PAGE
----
``Arian is a fantastic back running the football,'' Fulmer said. ``At times he gets the ball away from his body way too much. We've coached it and worked it. He tries to do too much sometimes. He needs to learn to get the ball tucked high and tight and get what he can and get on the ground. He's spectacular, but with him running, somebody's band is going to play and it's not always yours.''


Fulmer was upset with an ESPN report in which the Game Day crew suggested the Vols were finished for this season, players were looking toward the NFL draft and the next thing the team had to look forward to was Signing Day.

``That's stupid, that's stupid stuff,'' Fulmer said. ``That's somebody that doesn't have any idea what Tennessee football is about. Now, they've got all the air time and I'll probably get ripped next time but I don't care right now.

``It's an unbelievable treat to be around these young guys and see the struggles they have and the fight they have and the hills and the valleys. That's the essence of coaching. I don't know anyone that hasn't had tough times in personal life or professional life or spiritual life. You fight back and these kids have a great spirit about them.''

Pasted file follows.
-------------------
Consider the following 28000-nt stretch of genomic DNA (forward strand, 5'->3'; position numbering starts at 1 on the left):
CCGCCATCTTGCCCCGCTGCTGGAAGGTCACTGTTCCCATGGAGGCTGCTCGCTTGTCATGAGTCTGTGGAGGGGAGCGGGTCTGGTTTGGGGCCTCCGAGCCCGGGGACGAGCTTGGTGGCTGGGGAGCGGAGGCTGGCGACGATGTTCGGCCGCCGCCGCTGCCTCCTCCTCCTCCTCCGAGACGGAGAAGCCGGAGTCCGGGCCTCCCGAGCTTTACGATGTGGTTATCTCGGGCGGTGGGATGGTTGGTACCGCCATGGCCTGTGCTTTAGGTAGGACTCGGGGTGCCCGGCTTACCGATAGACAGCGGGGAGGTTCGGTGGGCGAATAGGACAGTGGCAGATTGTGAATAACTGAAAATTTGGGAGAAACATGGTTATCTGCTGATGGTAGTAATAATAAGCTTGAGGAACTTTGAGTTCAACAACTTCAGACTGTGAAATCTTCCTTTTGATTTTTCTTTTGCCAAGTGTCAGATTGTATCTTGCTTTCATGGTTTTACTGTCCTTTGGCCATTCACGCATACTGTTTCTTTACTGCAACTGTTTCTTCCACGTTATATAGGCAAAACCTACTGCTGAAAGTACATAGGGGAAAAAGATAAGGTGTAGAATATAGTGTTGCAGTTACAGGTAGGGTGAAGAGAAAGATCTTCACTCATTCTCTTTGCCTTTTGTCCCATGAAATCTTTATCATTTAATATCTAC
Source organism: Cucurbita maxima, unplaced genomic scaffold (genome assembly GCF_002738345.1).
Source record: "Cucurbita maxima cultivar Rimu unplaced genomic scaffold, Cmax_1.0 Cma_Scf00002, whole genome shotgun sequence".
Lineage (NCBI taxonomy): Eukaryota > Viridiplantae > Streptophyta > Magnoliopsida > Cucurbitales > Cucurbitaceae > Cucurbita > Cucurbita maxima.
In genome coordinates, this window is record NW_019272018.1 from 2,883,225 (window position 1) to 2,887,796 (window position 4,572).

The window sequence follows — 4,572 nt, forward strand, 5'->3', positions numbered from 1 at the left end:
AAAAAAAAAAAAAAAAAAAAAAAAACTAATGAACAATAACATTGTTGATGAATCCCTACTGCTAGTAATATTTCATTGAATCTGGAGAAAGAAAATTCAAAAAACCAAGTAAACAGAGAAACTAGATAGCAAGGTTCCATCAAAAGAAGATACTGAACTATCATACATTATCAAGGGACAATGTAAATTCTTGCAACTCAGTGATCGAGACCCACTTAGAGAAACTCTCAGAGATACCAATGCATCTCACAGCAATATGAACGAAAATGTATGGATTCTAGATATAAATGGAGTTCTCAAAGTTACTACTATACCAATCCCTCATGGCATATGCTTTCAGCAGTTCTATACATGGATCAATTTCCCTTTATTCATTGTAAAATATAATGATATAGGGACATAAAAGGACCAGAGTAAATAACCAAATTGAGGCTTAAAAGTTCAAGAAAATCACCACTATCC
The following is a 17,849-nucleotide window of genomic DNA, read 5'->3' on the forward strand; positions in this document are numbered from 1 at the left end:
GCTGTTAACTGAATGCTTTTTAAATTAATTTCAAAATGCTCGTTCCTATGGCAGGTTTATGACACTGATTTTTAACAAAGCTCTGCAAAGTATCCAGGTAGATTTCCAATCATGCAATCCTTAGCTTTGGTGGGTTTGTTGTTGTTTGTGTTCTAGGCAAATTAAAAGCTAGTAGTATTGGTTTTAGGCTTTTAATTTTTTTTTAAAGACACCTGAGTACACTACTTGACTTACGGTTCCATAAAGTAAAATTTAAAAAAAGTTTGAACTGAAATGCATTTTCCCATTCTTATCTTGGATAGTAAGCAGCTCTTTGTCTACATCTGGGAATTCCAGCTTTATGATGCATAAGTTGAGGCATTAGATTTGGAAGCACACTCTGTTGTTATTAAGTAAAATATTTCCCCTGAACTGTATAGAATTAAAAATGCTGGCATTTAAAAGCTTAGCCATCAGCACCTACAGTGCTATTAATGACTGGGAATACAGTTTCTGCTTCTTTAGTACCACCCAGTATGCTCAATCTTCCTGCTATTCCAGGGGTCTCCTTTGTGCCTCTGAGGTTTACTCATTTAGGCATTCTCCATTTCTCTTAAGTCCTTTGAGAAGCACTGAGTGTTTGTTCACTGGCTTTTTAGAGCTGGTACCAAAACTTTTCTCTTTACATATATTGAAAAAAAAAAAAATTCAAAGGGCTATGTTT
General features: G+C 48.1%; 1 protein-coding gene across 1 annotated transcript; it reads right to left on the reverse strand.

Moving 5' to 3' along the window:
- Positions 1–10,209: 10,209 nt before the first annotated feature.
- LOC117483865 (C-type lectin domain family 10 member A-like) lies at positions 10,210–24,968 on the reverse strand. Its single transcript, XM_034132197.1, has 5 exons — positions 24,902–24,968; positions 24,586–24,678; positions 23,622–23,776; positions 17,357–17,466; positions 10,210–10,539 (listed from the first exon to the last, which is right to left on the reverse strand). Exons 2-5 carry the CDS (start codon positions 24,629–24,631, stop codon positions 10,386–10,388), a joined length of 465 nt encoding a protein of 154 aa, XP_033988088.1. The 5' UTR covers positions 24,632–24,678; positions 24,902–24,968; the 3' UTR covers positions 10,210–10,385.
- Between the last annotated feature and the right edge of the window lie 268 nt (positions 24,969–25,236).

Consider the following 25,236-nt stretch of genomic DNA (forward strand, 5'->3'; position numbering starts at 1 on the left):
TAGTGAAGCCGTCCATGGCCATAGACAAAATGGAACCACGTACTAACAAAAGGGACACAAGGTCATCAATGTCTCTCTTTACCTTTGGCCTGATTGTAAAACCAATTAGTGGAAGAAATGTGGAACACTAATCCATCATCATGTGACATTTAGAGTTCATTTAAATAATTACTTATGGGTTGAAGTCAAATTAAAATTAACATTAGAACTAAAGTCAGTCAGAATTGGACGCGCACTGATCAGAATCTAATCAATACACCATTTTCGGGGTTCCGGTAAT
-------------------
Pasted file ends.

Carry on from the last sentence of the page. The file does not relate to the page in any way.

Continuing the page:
EXTRA POINTS: Fulmer said he would like to use starting safety Eric Berry in the return game, but the defense is playing so many snaps – 84 against Alabama, 89 against South Carolina – and the secondary is so thin, he doesn't want to risk it. … After Britton Colquitt averaged 40.8 yards on six punts, Fulmer said his All-SEC punter punted ``like crap.'' … True freshman defensive end Ben Martin, who averaged 10-12 snaps in three previous games, didn't play a snap from scrimmage against Alabama or USC. … Fulmer said left tackle Eric Young (torn quad muscle) had surgery Sunday morning and cornerback Marsalous Johnson (knee) will have surgery Thursday. He also said the availability of running back Lennon Creer (knee) the rest of the season is to be determined. … UT has allowed three sacks, still the best in the nation. … UT has played four overtimes at Neyland Stadium. The previous three each ended 17-17 in regulation. … UT again practiced on Sunday night, the third time that's happened this season.